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J Pathol. 2018 Feb;244(2):203-214. doi: 10.1002/path.5004. Epub 2018 Jan 3.

Blocking 17β-hydroxysteroid dehydrogenase type 1 in endometrial cancer: a potential novel endocrine therapeutic approach.

Author information

1
GROW - School for Oncology and Developmental Biology, Maastricht University, The Netherlands.
2
Department of Obstetrics and Gynaecology, Maastricht University Medical Centre, The Netherlands.
3
Department of Urology, Medical Faculty, Heinrich Heine University Düsseldorf, Germany.
4
Department of Pathology, Maastricht University Medical Centre, The Netherlands.
5
Forendo Pharma Ltd, Turku, Finland.
6
Department of Obstetrics and Gynaecology, Haukeland University Hospital, Bergen, Norway.
7
Centre for Cancer Biomarkers, Department of Clinical Science, University of Bergen, Norway.
8
Department of Radiotherapy (MAASTRO), Maastricht University, The Netherlands.

Abstract

The enzyme type 1 17β-hydroxysteroid dehydrogenase (17β-HSD-1), responsible for generating active 17β-estradiol (E2) from low-active estrone (E1), is overexpressed in endometrial cancer (EC), thus implicating an increased intra-tissue generation of E2 in this estrogen-dependent condition. In this study, we explored the possibility of inhibiting 17β-HSD-1 and impairing the generation of E2 from E1 in EC using in vitro, in vivo, and ex vivo models. We generated EC cell lines derived from the well-differentiated endometrial adenocarcinoma Ishikawa cell line and expressing levels of 17β-HSD-1 similar to human tissues. In these cells, HPLC analysis showed that 17β-HSD-1 activity could be blocked by a specific 17β-HSD-1 inhibitor. In vitro, E1 administration elicited colony formation similar to E2, and this was impaired by 17β-HSD-1 inhibition. In vivo, tumors grafted on the chicken chorioallantoic membrane (CAM) demonstrated that E1 upregulated the expression of the estrogen responsive cyclin A similar to E2, which was impaired by 17β-HSD-1 inhibition. Neither in vitro nor in vivo effects of E1 were observed using 17β-HSD-1-negative cells (negative control). Using a patient cohort of 52 primary ECs, we demonstrated the presence of 17β-HSD-1 enzyme activity (ex vivo in tumor tissues, as measured by HPLC), which was inhibited by over 90% in more than 45% of ECs using the 17β-HSD-1 inhibitor. Since drug treatment is generally indicated for metastatic/recurrent and not primary tumor, we next demonstrated the mRNA expression of the potential drug target, 17β-HSD-1, in metastatic lesions using a second cohort of 37 EC patients. In conclusion, 17β-HSD-1 inhibition efficiently blocks the generation of E2 from E1 using various EC models. Further preclinical investigations and 17β-HSD-1 inhibitor development to make candidate compounds suitable for the first human studies are awaited. Copyright © 2017 Pathological Society of Great Britain and Ireland. Published by John Wiley & Sons, Ltd.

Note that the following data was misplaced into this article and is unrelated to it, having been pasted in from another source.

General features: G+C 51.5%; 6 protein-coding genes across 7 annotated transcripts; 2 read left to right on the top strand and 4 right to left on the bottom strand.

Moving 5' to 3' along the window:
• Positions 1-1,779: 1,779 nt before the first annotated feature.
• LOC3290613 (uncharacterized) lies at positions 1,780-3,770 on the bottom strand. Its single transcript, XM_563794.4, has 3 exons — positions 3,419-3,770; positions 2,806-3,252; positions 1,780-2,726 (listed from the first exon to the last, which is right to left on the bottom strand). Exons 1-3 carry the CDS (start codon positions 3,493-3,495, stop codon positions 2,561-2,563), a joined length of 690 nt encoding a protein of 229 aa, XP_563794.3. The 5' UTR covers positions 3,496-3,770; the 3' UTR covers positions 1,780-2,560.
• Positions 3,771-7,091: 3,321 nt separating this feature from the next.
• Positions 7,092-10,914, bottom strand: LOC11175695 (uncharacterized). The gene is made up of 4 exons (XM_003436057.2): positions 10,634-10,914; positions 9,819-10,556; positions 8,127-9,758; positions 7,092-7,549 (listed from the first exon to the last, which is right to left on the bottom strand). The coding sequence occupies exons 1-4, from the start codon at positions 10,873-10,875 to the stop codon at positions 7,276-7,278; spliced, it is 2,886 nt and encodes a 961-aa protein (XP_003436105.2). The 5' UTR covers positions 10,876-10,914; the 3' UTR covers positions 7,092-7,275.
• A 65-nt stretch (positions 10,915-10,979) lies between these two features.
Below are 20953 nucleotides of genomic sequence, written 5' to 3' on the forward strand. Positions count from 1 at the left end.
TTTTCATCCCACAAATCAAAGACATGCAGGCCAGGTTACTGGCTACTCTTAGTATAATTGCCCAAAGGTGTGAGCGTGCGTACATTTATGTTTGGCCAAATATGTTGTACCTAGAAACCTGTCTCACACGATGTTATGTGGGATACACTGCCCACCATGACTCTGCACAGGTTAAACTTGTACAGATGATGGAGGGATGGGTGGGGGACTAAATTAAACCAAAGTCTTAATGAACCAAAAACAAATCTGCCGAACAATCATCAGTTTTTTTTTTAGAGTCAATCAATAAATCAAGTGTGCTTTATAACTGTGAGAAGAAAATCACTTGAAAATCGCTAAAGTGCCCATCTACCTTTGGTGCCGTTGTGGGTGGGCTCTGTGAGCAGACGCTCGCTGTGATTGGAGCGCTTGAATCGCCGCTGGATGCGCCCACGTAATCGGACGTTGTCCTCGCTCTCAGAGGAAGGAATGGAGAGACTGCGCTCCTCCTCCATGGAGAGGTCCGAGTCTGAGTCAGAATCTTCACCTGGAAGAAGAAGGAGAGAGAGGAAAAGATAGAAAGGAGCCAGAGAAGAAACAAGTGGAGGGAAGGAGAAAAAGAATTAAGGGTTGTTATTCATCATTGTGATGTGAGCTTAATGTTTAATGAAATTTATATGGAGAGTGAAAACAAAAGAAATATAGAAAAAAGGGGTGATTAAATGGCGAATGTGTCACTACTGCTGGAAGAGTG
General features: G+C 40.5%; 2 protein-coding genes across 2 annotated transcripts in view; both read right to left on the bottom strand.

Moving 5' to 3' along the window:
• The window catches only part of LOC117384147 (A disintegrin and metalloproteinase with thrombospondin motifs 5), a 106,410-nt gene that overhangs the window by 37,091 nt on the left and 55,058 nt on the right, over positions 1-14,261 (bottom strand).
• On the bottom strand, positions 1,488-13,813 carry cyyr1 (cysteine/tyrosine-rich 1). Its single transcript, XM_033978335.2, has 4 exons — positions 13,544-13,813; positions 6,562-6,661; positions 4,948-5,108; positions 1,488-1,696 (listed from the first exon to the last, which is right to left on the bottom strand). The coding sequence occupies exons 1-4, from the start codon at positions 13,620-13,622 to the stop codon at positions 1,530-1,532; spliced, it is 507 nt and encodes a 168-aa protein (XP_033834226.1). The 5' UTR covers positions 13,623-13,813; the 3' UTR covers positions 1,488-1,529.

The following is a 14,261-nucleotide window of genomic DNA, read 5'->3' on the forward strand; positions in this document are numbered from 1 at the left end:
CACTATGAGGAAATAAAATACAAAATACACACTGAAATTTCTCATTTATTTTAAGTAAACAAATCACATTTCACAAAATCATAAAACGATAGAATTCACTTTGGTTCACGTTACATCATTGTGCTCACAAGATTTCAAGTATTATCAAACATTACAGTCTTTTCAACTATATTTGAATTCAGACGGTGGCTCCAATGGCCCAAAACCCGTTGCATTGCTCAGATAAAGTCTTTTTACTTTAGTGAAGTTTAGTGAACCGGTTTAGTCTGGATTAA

KEYWORDS:

17β-estradiol; 17β-hydroxysteroid dehydrogenase type 1; endometrial cancer; estrogen metabolism; estrone

PMID:
29144553
DOI:
10.1002/path.5004

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